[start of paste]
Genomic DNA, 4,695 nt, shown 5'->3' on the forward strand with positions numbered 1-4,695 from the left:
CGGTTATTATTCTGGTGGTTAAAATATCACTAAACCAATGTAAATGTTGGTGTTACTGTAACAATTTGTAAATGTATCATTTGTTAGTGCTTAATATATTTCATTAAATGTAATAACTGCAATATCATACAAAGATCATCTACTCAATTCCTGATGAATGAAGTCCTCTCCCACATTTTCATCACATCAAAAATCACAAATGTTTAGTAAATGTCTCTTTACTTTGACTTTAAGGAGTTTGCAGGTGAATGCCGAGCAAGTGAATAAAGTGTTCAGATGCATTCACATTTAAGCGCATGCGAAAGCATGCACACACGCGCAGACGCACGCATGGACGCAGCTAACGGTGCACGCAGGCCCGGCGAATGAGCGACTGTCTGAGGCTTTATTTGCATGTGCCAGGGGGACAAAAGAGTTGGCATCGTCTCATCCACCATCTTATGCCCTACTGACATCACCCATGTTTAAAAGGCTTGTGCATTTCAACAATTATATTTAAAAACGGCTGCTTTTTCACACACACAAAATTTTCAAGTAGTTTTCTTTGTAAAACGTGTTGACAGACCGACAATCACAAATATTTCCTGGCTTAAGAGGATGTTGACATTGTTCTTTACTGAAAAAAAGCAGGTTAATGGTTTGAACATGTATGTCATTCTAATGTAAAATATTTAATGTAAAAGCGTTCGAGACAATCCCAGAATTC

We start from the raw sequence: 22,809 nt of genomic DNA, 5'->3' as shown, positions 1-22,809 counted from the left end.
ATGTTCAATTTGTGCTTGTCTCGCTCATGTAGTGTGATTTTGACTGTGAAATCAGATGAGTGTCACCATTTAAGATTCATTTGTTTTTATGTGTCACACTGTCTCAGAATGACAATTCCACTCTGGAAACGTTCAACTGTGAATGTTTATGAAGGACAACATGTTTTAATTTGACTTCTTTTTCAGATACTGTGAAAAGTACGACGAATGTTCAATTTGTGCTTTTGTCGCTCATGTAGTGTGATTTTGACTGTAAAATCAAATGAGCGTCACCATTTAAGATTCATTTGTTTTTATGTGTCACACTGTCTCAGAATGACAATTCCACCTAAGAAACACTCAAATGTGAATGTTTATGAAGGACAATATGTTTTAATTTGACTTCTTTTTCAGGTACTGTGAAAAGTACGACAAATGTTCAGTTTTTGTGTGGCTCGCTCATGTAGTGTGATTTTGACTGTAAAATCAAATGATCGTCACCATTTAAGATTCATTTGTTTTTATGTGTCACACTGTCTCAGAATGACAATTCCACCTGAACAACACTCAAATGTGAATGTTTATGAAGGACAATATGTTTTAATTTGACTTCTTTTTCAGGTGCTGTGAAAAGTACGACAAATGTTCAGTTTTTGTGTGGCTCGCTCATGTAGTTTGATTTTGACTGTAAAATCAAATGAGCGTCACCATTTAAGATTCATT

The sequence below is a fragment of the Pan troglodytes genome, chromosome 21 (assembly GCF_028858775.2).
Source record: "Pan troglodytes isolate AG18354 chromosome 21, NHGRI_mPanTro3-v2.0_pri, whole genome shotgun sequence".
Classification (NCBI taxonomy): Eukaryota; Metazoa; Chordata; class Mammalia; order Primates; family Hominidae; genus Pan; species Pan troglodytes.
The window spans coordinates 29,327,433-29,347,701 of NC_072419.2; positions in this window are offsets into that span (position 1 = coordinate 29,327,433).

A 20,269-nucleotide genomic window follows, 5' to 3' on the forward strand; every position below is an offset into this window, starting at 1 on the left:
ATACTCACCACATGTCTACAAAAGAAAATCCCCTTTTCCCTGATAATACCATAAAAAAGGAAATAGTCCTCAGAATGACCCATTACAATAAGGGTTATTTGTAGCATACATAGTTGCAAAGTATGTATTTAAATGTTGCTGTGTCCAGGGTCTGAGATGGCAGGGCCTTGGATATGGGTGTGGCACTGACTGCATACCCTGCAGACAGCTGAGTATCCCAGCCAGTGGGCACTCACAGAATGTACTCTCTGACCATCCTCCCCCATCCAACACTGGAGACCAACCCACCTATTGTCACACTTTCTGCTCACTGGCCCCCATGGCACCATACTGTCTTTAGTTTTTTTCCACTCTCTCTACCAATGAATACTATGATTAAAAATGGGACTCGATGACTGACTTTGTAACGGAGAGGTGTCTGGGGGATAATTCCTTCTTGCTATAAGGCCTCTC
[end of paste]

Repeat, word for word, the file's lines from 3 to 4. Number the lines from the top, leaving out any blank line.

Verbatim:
We start from the raw sequence: 22,809 nt of genomic DNA, 5'->3' as shown, positions 1-22,809 counted from the left end.
ATGTTCAATTTGTGCTTGTCTCGCTCATGTAGTGTGATTTTGACTGTGAAATCAGATGAGTGTCACCATTTAAGATTCATTTGTTTTTATGTGTCACACTGTCTCAGAATGACAATTCCACTCTGGAAACGTTCAACTGTGAATGTTTATGAAGGACAACATGTTTTAATTTGACTTCTTTTTCAGATACTGTGAAAAGTACGACGAATGTTCAATTTGTGCTTTTGTCGCTCATGTAGTGTGATTTTGACTGTAAAATCAAATGAGCGTCACCATTTAAGATTCATTTGTTTTTATGTGTCACACTGTCTCAGAATGACAATTCCACCTAAGAAACACTCAAATGTGAATGTTTATGAAGGACAATATGTTTTAATTTGACTTCTTTTTCAGGTACTGTGAAAAGTACGACAAATGTTCAGTTTTTGTGTGGCTCGCTCATGTAGTGTGATTTTGACTGTAAAATCAAATGATCGTCACCATTTAAGATTCATTTGTTTTTATGTGTCACACTGTCTCAGAATGACAATTCCACCTGAACAACACTCAAATGTGAATGTTTATGAAGGACAATATGTTTTAATTTGACTTCTTTTTCAGGTGCTGTGAAAAGTACGACAAATGTTCAGTTTTTGTGTGGCTCGCTCATGTAGTTTGATTTTGACTGTAAAATCAAATGAGCGTCACCATTTAAGATTCATT